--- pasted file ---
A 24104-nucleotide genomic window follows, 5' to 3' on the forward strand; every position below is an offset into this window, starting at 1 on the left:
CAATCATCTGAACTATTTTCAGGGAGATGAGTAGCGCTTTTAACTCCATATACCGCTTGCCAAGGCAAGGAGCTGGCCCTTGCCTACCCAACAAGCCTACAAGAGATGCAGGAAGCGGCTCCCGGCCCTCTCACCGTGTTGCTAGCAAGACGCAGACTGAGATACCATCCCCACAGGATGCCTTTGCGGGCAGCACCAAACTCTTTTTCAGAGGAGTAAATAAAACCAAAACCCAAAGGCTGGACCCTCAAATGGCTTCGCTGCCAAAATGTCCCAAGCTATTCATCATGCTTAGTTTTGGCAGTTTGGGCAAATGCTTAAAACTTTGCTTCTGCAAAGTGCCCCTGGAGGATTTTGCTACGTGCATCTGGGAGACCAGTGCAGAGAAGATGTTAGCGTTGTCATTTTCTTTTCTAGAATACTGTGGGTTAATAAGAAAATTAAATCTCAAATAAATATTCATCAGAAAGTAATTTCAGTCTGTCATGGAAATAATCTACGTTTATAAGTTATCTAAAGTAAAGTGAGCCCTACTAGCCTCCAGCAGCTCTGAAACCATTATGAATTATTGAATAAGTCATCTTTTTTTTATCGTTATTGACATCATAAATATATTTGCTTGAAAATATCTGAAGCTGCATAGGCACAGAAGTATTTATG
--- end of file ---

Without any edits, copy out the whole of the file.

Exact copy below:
A 24104-nucleotide genomic window follows, 5' to 3' on the forward strand; every position below is an offset into this window, starting at 1 on the left:
CAATCATCTGAACTATTTTCAGGGAGATGAGTAGCGCTTTTAACTCCATATACCGCTTGCCAAGGCAAGGAGCTGGCCCTTGCCTACCCAACAAGCCTACAAGAGATGCAGGAAGCGGCTCCCGGCCCTCTCACCGTGTTGCTAGCAAGACGCAGACTGAGATACCATCCCCACAGGATGCCTTTGCGGGCAGCACCAAACTCTTTTTCAGAGGAGTAAATAAAACCAAAACCCAAAGGCTGGACCCTCAAATGGCTTCGCTGCCAAAATGTCCCAAGCTATTCATCATGCTTAGTTTTGGCAGTTTGGGCAAATGCTTAAAACTTTGCTTCTGCAAAGTGCCCCTGGAGGATTTTGCTACGTGCATCTGGGAGACCAGTGCAGAGAAGATGTTAGCGTTGTCATTTTCTTTTCTAGAATACTGTGGGTTAATAAGAAAATTAAATCTCAAATAAATATTCATCAGAAAGTAATTTCAGTCTGTCATGGAAATAATCTACGTTTATAAGTTATCTAAAGTAAAGTGAGCCCTACTAGCCTCCAGCAGCTCTGAAACCATTATGAATTATTGAATAAGTCATCTTTTTTTTATCGTTATTGACATCATAAATATATTTGCTTGAAAATATCTGAAGCTGCATAGGCACAGAAGTATTTATG